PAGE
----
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The Student News Site of Washington International School

International Dateline

The Student News Site of Washington International School

International Dateline

Opinion: Donald Trump has ended DACA, and Congress needs to act.


On Tuesday, September 5, the Trump administration announced that it would bring an end to the Obama-era Deferred Action for Childhood Arrivals (DACA) policy, a program that protects immigrants brought to the United States as children, a group sometimes referred to as “dreamers”. The 2012 program allows applicants two-year deferrals from deportation, as well as the possibility of a work permit in the US. Although there has been significant backlash, including high-profile criticism and protests, and if some of Trump’s reasons were wrong, this move was right. Now it is time for Congress to provide a solution to the crisis, as the futures of both the immigrants and the country are at stake. 

Protesters oppose the DACA decision on September 5th.

Currently, more than 800,000 people are enrolled in the DACA program, and the Pew Research Center estimates that 1.1 million are eligible. The states with the most people enrolled in the program are California, with more than 200,000, Texas, with 100,000, Illinois, with 40,000, New York, with 40,000, and Florida, with 30,000.

The Repeal:

Trump had been hesitant to rescind the program despite having promised to end it during his presidential campaign, and actually declared in April that people protected under DACA could “rest easy.” However, in June, the administration announced that an Obama executive order aiming to expand the program would be revoked and that DACA as a whole would be reviewed. The DACA repeal suggests the investigators found the program not worth keeping.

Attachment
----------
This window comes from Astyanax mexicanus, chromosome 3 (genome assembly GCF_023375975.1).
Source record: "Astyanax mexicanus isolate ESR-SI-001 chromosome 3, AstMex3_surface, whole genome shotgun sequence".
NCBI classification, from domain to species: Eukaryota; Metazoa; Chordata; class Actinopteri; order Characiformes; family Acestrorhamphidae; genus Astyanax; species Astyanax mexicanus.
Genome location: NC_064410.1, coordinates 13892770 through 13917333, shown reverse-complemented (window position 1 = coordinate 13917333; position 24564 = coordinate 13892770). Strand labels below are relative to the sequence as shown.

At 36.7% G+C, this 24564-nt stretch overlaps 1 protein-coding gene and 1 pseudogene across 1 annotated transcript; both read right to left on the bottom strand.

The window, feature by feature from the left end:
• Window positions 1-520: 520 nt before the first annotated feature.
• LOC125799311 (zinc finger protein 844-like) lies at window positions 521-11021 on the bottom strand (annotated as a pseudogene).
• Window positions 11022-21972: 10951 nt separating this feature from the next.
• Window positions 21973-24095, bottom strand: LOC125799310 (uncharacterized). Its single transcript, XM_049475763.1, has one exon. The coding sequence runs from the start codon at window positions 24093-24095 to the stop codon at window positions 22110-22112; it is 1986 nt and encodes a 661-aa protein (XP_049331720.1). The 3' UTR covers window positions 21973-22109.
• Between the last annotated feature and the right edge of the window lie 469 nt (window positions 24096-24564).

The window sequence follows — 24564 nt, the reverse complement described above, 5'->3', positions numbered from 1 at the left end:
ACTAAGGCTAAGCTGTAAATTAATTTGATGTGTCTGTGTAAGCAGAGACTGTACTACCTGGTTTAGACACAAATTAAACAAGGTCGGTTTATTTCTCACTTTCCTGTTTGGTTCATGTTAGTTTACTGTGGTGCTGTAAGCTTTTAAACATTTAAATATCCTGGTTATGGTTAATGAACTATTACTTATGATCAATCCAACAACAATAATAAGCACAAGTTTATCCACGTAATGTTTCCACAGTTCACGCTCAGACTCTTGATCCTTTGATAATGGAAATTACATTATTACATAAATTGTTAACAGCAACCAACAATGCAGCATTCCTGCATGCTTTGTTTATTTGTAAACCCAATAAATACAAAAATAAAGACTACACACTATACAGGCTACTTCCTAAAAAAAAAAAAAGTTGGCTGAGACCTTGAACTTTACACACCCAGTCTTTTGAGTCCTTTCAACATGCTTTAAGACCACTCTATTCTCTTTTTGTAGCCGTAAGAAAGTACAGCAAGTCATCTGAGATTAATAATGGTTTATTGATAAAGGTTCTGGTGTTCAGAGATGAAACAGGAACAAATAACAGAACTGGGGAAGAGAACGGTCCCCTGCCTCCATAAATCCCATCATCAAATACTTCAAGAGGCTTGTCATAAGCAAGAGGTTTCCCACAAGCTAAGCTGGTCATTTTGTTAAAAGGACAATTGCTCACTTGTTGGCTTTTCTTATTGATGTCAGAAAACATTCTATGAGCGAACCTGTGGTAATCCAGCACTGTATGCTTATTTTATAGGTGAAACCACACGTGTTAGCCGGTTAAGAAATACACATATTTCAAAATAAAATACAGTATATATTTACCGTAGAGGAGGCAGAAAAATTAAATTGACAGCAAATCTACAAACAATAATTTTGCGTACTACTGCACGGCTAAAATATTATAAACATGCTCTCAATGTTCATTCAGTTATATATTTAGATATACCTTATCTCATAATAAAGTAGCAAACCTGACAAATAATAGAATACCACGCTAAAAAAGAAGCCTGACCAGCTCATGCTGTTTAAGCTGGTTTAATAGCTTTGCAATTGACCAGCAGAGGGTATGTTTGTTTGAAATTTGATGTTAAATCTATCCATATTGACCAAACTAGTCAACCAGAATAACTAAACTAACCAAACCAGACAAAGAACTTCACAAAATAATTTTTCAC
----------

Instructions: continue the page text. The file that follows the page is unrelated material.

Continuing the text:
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The administration has declared that the program would be phased out over the next four years, with permit renewals set to stop in March (but to continue being renewed until then) and that further applications are being terminated. Until then, Congress has the opportunity to pass the order establishing the program as legislation under the Development, Relief, and Education for Alien Minors (DREAM) Act initially proposed by Obama but previously rejected, or to create an entirely new bill responding to the issue of what will happen to the migrants.

In a statement released on Tuesday, Donald Trump defended the decision, calling it an “orderly transition (…) that provides minimum disruption.” He cited alleged overreach by the former Obama administration and the supposedly negative effects of the act as reasons for the move, others, mainly Republicans, have defended Trump’s push to end DACA.

Donald Trump Speaks out against immigrants during a rally